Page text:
The success of the Baby Peggy films brought her into prominence. When she was not filming, she embarked on extensive "In-Person" personal appearance tours across the country to promote her movies. She was also featured in several short skits on major stages in Los Angeles and New York City, including Grauman's Million Dollar Theatre and the Hippodrome. Her likeness appeared on magazine covers and was used in advertisements for various businesses and charitable campaigns. She was also named the Official Mascot of the 1924 Democratic Convention in New York City, and stood onstage waving a United States flag next to Franklin Delano Roosevelt.[1]

Baby Peggy holding a Baby Peggy doll - June 1922

By the age of 5, she had her own line of various endorsed items, including dolls in her likeness, sheet music, jewelry, and even milk.[10][1]

As a child, Frances Gumm (later Judy Garland) owned at least one Baby Peggy doll. Cary would later befriend Garland, and wrote in her autobiography that she believed Garland's mother had pursued fame for her children based on Baby Peggy's success.[11]

Baby Peggy with Frances & Gene Quirk. Peggy was meeting president Coolidge at the White House, Washington D.C., February 2, 1925

While under contract with Century and Universal, Peggy commanded an impressive salary. By 1923, she was signed to a $1.5 million a year contract at Universal ($22.7 million in 2020); on her vaudeville tours she made $300 per day. Her parents handled all of the finances and money was spent on expensive cars, homes, and clothing.[10] Nothing was set aside for the welfare or education of Peggy or her sister. Peggy herself was paid one nickel for every vaudeville performance. Through reckless spending and corrupt business partners of her father, her entire fortune was gone before she hit puberty.[2] When fellow child star Jackie Coogan sued his parents in 1938, Peggy's parents asked her if she was going to do the same. Believing it would do no good, Peggy did not pursue legal action. Coogan's case, and cases like Baby Peggy's, eventually inspired the Coogan Act to protect child actors' earnings.[12]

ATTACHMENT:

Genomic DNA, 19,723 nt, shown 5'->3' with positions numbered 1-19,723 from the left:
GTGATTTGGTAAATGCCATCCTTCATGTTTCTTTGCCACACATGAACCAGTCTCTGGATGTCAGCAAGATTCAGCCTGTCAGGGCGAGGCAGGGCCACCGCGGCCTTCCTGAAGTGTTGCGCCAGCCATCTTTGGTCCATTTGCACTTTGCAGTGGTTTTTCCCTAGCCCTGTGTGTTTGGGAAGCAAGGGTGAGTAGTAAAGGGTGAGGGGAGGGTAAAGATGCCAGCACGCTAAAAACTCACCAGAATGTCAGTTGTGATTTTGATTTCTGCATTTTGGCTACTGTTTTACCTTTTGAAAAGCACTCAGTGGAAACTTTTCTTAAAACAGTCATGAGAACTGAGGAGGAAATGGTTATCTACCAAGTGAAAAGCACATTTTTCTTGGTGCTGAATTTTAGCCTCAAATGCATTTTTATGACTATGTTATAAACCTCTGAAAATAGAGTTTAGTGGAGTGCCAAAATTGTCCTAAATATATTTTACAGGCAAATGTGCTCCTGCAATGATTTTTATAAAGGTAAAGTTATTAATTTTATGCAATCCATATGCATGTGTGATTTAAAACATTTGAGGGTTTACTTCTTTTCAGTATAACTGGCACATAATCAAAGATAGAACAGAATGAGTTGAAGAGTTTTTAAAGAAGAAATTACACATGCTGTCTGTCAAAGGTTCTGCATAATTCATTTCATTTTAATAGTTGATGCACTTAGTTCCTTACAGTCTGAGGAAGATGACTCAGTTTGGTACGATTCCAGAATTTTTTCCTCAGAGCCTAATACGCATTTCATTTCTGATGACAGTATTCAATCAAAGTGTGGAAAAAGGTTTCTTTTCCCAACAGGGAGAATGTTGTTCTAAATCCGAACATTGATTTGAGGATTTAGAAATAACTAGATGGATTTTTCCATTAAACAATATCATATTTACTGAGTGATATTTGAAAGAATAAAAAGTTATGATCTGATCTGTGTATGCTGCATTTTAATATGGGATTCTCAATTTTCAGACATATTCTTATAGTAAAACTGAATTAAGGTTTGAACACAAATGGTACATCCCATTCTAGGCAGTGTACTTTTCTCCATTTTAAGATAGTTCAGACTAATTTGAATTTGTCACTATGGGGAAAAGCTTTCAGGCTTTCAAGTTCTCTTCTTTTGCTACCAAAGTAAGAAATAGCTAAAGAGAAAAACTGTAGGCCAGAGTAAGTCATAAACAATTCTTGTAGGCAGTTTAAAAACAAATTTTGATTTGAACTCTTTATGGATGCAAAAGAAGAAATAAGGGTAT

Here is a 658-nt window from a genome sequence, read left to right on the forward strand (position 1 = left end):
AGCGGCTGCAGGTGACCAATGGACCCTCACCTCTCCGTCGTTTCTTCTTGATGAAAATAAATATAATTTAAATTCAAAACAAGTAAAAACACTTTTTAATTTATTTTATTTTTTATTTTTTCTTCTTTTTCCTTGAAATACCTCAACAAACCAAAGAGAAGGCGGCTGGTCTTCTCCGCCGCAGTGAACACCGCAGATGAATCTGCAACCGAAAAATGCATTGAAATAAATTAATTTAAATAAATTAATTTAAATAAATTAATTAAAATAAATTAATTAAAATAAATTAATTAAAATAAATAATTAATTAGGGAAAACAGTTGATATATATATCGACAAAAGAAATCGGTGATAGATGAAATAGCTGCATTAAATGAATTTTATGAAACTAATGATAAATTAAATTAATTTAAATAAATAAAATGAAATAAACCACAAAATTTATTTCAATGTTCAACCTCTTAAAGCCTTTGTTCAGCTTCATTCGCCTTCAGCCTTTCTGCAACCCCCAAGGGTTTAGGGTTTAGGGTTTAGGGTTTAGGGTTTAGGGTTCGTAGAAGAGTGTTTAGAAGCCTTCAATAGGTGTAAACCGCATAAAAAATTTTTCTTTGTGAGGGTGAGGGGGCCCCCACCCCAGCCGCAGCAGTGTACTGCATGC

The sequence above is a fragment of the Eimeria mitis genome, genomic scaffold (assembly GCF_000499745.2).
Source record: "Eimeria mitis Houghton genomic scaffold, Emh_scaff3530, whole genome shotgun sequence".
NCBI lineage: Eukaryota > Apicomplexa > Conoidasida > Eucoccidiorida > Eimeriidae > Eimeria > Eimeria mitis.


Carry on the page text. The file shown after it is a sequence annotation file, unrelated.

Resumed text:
Working conditions[edit]

Peggy's working conditions, as described in later interviews and her autobiography, were harsh. As a toddler she worked eight hours a day, six days a week. She was generally required to perform her own stunts, which included being held underwater in the ocean until she fainted (Sea Shore Shapes), escaping alone from a burning room (The Darling of New York), and riding underneath a train car (Miles of Smiles). While at Century she also witnessed several instances of animal cruelty and saw a trainer crushed to death by an elephant.[13]

Schooling for both Peggy and her sister, Louise, was sporadic at best. Neither attended school until the end of the vaudeville era; for their secondary education, they worked to pay for their tuition at Lawlor Professional School, which offered flexible schedules and allowed them to continue performing in films.[14]

Baby Peggy’s career was controlled by her father, who accompanied her to the studio every day and made every decision about her contracts. Mr. Montgomery often claimed that Peggy's success was based not on her own talent, but on her ability to follow orders unquestioningly.[15]

Film career fade out and stage work[edit]

Baby Peggy's film career abruptly ended in 1925 when her father had a falling out with producer Sol Lesser over her salary and canceled her contract.[14] She found herself essentially blacklisted due to actions of her father with his studio boss, and was able to land only one more part in silent films, a minor role in the 1926 picture April Fool.[9][2]